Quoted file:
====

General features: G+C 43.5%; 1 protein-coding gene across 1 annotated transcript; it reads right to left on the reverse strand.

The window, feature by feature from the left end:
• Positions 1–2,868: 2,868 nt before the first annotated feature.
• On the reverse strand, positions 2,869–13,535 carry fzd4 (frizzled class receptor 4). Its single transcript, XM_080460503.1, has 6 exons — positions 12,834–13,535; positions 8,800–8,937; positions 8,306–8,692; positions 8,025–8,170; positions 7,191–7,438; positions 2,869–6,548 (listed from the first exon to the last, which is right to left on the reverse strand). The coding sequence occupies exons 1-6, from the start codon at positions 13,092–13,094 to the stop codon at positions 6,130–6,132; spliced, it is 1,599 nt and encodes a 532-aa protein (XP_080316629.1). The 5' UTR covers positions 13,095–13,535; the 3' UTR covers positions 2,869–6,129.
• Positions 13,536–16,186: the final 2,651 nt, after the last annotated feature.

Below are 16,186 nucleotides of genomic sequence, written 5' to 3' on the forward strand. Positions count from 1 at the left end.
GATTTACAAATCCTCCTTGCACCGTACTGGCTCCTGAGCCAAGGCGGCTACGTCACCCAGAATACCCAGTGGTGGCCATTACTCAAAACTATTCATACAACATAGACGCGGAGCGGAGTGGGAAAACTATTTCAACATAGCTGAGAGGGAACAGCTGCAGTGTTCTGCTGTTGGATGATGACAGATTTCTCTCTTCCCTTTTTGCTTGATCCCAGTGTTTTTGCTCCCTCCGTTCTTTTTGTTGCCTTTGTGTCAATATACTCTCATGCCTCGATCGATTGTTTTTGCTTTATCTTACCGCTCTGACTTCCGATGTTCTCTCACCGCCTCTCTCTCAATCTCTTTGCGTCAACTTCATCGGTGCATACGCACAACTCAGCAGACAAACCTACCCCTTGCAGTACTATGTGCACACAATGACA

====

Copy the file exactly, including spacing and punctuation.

General features: G+C 43.5%; 1 protein-coding gene across 1 annotated transcript; it reads right to left on the reverse strand.

The window, feature by feature from the left end:
• Positions 1–2,868: 2,868 nt before the first annotated feature.
• On the reverse strand, positions 2,869–13,535 carry fzd4 (frizzled class receptor 4). Its single transcript, XM_080460503.1, has 6 exons — positions 12,834–13,535; positions 8,800–8,937; positions 8,306–8,692; positions 8,025–8,170; positions 7,191–7,438; positions 2,869–6,548 (listed from the first exon to the last, which is right to left on the reverse strand). The coding sequence occupies exons 1-6, from the start codon at positions 13,092–13,094 to the stop codon at positions 6,130–6,132; spliced, it is 1,599 nt and encodes a 532-aa protein (XP_080316629.1). The 5' UTR covers positions 13,095–13,535; the 3' UTR covers positions 2,869–6,129.
• Positions 13,536–16,186: the final 2,651 nt, after the last annotated feature.

Below are 16,186 nucleotides of genomic sequence, written 5' to 3' on the forward strand. Positions count from 1 at the left end.
GATTTACAAATCCTCCTTGCACCGTACTGGCTCCTGAGCCAAGGCGGCTACGTCACCCAGAATACCCAGTGGTGGCCATTACTCAAAACTATTCATACAACATAGACGCGGAGCGGAGTGGGAAAACTATTTCAACATAGCTGAGAGGGAACAGCTGCAGTGTTCTGCTGTTGGATGATGACAGATTTCTCTCTTCCCTTTTTGCTTGATCCCAGTGTTTTTGCTCCCTCCGTTCTTTTTGTTGCCTTTGTGTCAATATACTCTCATGCCTCGATCGATTGTTTTTGCTTTATCTTACCGCTCTGACTTCCGATGTTCTCTCACCGCCTCTCTCTCAATCTCTTTGCGTCAACTTCATCGGTGCATACGCACAACTCAGCAGACAAACCTACCCCTTGCAGTACTATGTGCACACAATGACA